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Back to school – The pressures facing low income families

September 5th 2019

September 2019 has started with a bang. With the UK Government losing its majority and talk of a general election it is easy to forget that there is a real world outside Westminster. Up and down Wales thousands of children have this week started a new school year. Whilst for many families, this will be an exiting time, for others, the start of the school year is likely to be met with fear and dread.

Off the back of an expensive summer break the start of the new school term can be a real struggle for many families, with school uniform needing to be bought and other activities such as football training, swimming lessons and dance classes restarting. To combat these challenges the Welsh Government fund two schemes that provide support to low income families:

  • Free School Meals
  • Pupil Development Grant – Access (PDG – Access) a grant to support low income parents with children entering Reception, Year 3, Year 7 and Year 10 to buy school uniform and kit for extracurricular activities.

The Bevan Foundation has previously highlighted the limitations of both of these schemes. There are approximately 55,000 children living in poverty not eligible for support under either scheme because their parents are not poor enough. Whilst it is not just families with children entering Reception, Year 3, Year 7 and Year 10 that need to buy a school uniform with most families having to purchase some new items every year due to wear and tear or simply because their children have grown.  Despite these the schemes do provide vital support for thousands of families.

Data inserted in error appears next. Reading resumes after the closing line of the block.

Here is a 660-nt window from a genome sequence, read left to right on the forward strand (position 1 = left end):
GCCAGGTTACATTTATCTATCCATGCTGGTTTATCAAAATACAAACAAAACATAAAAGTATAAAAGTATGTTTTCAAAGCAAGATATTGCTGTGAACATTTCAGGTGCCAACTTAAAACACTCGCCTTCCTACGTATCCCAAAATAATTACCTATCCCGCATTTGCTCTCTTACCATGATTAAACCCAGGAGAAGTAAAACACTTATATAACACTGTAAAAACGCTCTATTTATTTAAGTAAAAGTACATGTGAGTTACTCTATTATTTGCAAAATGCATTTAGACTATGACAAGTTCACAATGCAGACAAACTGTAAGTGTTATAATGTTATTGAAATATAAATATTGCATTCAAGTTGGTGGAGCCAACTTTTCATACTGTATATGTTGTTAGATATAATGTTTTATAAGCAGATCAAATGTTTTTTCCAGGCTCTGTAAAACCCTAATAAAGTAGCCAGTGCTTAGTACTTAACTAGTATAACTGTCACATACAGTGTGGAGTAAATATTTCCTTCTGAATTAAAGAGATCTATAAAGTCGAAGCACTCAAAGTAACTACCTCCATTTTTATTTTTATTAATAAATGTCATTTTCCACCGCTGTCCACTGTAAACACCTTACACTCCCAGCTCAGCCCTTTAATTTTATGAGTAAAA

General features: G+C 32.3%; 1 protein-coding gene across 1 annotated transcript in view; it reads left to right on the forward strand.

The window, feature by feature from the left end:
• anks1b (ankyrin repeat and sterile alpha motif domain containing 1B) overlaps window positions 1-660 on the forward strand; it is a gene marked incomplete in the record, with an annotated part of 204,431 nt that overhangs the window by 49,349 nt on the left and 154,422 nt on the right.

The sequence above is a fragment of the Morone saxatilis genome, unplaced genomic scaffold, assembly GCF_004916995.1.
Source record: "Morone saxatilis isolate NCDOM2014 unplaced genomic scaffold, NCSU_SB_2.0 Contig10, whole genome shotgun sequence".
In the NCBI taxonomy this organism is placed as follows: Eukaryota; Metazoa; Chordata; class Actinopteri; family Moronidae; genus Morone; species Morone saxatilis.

Whilst it’s the Welsh Government that sets the overall policy direction for these schemes, it is local authorities that administer them on their behalf.  This summer the we have have been undertaking work on our research project on “support schemes for low income families in Wales”. Through this we encountered evidence that there were quite significant variations between authorities as to how this was done.

Overall, we found that most local authorities were administrating the schemes well with some examples of excellent, innovative practice. This included automatically providing Free School Meals and PDG – Access to children whose families receive housing benefit or council tax reduction, and the provision of extra support to help families purchase school uniforms when children were entering years not covered by PDG – Access.

We did find that some authorities, however, were falling short of expectations. Many local authorities provide families with an opportunity to apply for assistance online, but, this was not the case everywhere with some authorities requiring families to submit multiple applications by post. At other authorities, the information available online was not always accurate, whilst it took a long time to get through to some by phone.

Perhaps of greatest concern, however, was our finding that some authorities provide PDG – Access support in arrears. Families living in these authority areas are at a significant disadvantage compared with families living in areas where support is provided in advance. Payment in arrears risks families facing real hardship having to purchase uniforms ahead of being reimbursed, and some may end up in debt through doing so.

Today the Bevan Foundation has published a new report setting out its findings. You can download your copy here. We have also published a new infographic, setting out what you can do to ensure that all children in your area are provided with the best quality support.

Dr Steffan Evans is a Policy and Research Officer at the Bevan Foundation. To find out more about how you can support the Bevan Foundation in our work click here


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